The Gothic and Romanesque revival monument is made of brownstone from Portland, Connecticut. It was designed by Hartford architect George Keller, whose ashes were buried in the east tower when he died in 1935, along with those of his wife, Mary, who died in 1946.
The arch was dedicated on September 17, 1886 the anniversary of the Battle of Antietam to honor the 4,000 Hartford citizens who served in the Civil War, and the 400 who died for the Union. It is the first permanent triumphal arch, as well as the first permanent war memorial, constructed in the U.S. The memorial features terra cotta friezes on the north side, New York sculptor Samuel Kitson showed the story of the Civil War; on the south side, the City of Hartford, represented by a female figure, welcomes the soldier's home in a scene sculpted by Casper Buberl. Albert W. Entress sculpted the life-size figures at the base of each tower.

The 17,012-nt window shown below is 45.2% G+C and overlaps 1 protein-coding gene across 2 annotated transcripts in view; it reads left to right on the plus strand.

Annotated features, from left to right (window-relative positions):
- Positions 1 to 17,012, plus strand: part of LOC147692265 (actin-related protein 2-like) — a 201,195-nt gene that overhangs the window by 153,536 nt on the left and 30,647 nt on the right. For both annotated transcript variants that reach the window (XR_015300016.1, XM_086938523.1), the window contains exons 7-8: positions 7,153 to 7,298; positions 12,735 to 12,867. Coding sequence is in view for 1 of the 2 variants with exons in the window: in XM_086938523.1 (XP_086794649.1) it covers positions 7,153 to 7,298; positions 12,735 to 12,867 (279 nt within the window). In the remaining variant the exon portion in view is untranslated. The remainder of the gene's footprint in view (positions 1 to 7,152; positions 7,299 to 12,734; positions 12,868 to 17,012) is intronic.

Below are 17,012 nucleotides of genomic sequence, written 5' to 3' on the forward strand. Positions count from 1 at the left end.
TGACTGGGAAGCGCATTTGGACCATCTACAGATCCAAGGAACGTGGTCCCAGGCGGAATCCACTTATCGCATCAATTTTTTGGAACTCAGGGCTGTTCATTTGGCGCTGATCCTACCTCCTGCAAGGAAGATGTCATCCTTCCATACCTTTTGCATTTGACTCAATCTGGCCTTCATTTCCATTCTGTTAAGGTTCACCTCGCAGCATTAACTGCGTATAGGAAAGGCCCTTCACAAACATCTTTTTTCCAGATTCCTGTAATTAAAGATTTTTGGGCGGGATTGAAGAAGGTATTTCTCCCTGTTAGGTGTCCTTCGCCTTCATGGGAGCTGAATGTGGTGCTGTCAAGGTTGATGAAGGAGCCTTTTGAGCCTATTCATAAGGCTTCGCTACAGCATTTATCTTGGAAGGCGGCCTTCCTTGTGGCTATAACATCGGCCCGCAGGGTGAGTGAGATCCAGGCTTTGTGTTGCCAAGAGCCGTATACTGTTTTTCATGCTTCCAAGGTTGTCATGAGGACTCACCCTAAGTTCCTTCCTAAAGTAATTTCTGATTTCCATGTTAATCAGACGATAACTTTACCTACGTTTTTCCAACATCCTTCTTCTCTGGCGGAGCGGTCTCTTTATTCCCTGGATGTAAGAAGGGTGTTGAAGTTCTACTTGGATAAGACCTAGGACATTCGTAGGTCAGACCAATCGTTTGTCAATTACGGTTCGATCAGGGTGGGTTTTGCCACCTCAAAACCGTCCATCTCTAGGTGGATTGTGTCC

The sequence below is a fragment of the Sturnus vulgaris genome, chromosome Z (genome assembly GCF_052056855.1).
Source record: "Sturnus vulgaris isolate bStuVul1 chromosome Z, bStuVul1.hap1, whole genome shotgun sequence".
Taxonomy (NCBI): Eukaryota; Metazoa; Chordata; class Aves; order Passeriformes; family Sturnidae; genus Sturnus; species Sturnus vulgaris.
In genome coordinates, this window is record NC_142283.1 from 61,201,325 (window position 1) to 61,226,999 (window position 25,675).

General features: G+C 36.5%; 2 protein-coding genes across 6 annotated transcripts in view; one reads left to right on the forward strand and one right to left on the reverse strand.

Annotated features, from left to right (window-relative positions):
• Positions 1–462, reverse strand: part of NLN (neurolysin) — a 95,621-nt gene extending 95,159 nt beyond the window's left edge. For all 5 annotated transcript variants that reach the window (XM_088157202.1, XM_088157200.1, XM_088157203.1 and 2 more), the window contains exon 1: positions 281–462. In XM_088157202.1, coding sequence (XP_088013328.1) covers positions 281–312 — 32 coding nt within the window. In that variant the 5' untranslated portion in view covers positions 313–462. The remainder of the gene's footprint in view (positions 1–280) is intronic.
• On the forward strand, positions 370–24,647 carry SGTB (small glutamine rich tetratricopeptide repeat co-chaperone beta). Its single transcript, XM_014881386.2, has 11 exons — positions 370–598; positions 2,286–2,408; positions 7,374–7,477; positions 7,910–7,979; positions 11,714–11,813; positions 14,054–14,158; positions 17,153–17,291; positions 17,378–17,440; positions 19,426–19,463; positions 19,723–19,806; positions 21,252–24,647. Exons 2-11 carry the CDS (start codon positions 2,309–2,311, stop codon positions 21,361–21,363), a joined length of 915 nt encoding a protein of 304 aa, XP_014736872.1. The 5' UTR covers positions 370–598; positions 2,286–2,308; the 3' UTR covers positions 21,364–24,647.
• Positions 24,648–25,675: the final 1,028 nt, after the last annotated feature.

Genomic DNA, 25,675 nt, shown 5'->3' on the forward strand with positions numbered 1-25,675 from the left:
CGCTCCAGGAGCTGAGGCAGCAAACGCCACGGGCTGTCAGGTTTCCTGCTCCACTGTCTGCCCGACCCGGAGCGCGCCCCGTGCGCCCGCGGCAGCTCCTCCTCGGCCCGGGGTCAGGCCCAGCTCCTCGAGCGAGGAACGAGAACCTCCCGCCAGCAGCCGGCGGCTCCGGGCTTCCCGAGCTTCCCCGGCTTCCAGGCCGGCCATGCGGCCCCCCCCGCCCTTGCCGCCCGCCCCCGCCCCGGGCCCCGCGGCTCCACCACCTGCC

The arch marks the entrance to what was once the bridge that crossed the Park River. Its 97-step stairwell takes visitors to the top of the monument where a panoramic view of Bushnell Park and the greater Hartford area can be enjoyed. For more information on the tower tours, visit the Bushnell Park Foundation website.